mobile pottery studio eastnor pottery and the flying pottery facilitated drop-in pottery workshops at countrytastic in malvern


It’s HOME LEARNING week here at Eastnor Pottery!

Over the next five days we are going to sign posting you to our fabulous and FREE ‘how to make pottery’ video tutorials over on our YouTube channel.

Each day we’ll be highlighting a different video and making technique:

MONDAY 18 January – Coil pot owl.

TUESDAY 19 January – Slab built house.

WEDNESDAY 20 January – Potter’s wheel.

THURSDAY 21 January – Pinch pot monster

FRIDAY 22 January – Pottery fish.

In the absence of a kiln, you can let your creations dry and then seal them with a mixture of PVA glue and water (50/50 mix) – a couple of coats should do the job. Once the PVA has dried, you can paint your creations with acrylic paint, or whatever you can lay your hands on!

Even if you don’t have any proper clay, the projects work well with play dough to.

Happy Making! Oh and if you get chance, we’d love to see what you get up to. Just send us a photo of your finished work to any of our social media platforms and we’ll share and comment on your creativity. We’re @eastnorpottery on Instagram, Twitter and Facebook.

childrens hands in wet squidgy clay at cheltenham science festival 2019

childrens hands in wet squidgy clay at cheltenham science festival 2019Under normal circumstances (remember them!?) we’d have been up to our eyeballs in clay at the brilliant Maker Shack as part of Cheltenham Science Festival.

We’ve been involved in the Makershack since its inauguration in 2017. Last year we encouraged visitors to make a press molded brick, using real brick clay from Coleford Brick and Tile Company based in the Forest of Dean.

The bricks were assembled into a giant castle and we worked with nearly 10,000 people over the x6 days of the festival! – that’s a shed load of bricks! The sheer volume of visitors meant we had to build a fresh structure each day, deconstructing the building at the close and re-claiming the material for the next morning.

Athough the Makershack was primarily aimed at Primary school aged students – (and man, there must have been very few Gloucestershire schools who didn’t visit the show), on Friday night grown-ups got to play with the technology in a special after-hours session between 8pm and 10pm.

Although it’s full-on, we love the #makershack and look forward to sharing the scientific benefits of engaging with clay, with festival visitors in 2021.

Potters Wheel Introduction

Over the years we’ve produced a collection of ‘how to do’ videos.

In an attempt to help educate and ‘entertain’ the nations children, we’ve dusted off a few of the ‘better’ (?) ones to post here on our website.

So far Jon the Potter has showed you how to make a clay fish and a coil pot owl. In this, the third in the series he talks you through the process of throwing a pot on the potter’s wheel… You might need a potter’s wheel for this one! Even if you don’t, you cant beat the magic of watching a lump of clay magically transform into a pot on the potter’s wheel.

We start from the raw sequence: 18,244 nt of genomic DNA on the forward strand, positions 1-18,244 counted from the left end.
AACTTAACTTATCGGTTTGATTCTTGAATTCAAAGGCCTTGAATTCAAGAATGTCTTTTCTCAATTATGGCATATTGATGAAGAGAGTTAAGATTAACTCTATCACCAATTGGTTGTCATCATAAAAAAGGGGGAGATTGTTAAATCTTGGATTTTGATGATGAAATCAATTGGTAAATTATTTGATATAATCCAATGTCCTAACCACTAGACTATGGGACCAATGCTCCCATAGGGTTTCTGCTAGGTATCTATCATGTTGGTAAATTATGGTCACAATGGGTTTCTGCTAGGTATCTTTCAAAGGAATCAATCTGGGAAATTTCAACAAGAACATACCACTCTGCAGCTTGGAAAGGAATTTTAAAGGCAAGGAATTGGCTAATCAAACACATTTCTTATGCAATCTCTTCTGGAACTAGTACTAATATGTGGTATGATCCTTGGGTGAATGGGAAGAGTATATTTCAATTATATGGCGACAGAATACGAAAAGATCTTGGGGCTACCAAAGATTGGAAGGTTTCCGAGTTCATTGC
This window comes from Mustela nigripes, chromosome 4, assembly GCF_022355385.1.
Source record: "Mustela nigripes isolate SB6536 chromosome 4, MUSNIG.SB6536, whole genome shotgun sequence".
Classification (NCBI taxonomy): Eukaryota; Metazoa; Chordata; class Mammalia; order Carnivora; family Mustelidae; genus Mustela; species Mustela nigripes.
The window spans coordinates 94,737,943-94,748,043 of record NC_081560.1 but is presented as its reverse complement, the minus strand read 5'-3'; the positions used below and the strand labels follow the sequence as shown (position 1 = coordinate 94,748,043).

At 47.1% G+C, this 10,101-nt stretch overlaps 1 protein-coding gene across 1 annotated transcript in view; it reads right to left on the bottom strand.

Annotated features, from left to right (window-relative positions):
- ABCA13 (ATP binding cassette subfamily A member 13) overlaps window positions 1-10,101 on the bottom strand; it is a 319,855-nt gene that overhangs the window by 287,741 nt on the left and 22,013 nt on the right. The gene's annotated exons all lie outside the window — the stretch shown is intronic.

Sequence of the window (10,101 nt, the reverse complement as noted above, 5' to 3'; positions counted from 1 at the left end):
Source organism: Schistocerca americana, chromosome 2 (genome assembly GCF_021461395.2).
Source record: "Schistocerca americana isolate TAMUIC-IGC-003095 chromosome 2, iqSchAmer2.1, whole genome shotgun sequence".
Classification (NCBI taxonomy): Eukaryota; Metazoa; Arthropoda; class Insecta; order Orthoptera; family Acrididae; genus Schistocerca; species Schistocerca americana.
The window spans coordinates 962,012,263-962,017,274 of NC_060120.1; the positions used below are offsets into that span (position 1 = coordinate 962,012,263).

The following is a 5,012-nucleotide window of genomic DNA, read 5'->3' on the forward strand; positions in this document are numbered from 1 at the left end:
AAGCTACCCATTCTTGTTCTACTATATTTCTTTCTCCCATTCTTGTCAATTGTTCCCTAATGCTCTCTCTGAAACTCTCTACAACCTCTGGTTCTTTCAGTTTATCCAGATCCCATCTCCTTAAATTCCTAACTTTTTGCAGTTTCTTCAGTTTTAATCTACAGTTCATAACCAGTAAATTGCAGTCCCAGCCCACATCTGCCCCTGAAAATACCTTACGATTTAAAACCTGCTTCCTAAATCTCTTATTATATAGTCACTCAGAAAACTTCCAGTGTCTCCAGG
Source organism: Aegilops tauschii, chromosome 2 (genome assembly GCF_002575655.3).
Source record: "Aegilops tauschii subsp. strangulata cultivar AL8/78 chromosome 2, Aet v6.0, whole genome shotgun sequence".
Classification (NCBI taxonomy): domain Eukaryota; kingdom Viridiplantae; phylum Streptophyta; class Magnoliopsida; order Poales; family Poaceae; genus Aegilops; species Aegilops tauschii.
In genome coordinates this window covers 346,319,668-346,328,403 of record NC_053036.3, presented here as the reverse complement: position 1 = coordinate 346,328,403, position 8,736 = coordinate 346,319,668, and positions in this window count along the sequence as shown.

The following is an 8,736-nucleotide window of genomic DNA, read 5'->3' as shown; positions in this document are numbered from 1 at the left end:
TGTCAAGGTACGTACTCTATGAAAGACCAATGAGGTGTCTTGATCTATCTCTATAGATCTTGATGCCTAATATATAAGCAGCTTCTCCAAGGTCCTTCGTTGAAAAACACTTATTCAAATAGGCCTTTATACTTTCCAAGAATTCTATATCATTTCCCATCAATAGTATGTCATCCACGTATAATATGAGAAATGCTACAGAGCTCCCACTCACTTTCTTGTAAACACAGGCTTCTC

Enjoy! and if you are lucky enough to own a potter’s wheel, we’d love to see your results. Ping us a pic on TwitterFace Book or Instagram – make sure you tag us in too! We’re @eastnorpottery on most platforms.

clay owl made on a pottery class at eastnor pottery in herefordshire

Over the years we’ve produced a collection of ‘how to do’ videos.

In an attempt to help educate and ‘entertain’ the nations children during lock-down, we’ve dusted off a few of the ‘better’ (?) ones to post here on our website.

Last time, Jon the Potter showed you how to make a pottery fish using the ‘pinch-pot’ method. Here’s the second tutorial on how to make a coil-pot owl.

If you don’t have access to clay, why not try using play dough?

Good luck everybody and we’d love to see how you get on. Ping us a pic on TwitterFace Book or Instagram – make sure you tag us in too! We’re @eastnorpottery on most platforms.

Aimee from eastnor pottery herefordshire displaying terracotta totem pole created by all the children at meadows first school in bromsgrove

Aimee from eastnor pottery herefordshire displaying terracotta totem pole created by all the children at meadows first school in bromsgroveIn Autumn term 2019, Jon the Potter visited Meadows First School in Bromsgrove to work with the whole school creating this amazing collaborative totem pole.

The residency took place over two days and Jon set up his mobile pottery studio in the adjoining Parkside Middle School art room. Individual classes took turns to visit the art room to make their modelled contribution to the sculpture before the piece was transported away to be fired in sections at Eastnor Pottery.

Jon has now delivered the separate pieces of the totem and the whole artwork will be erected in the children’s Well Being Garden. As soon as it’s up, well get some photos of the totem in-situ and publish them here on the blog.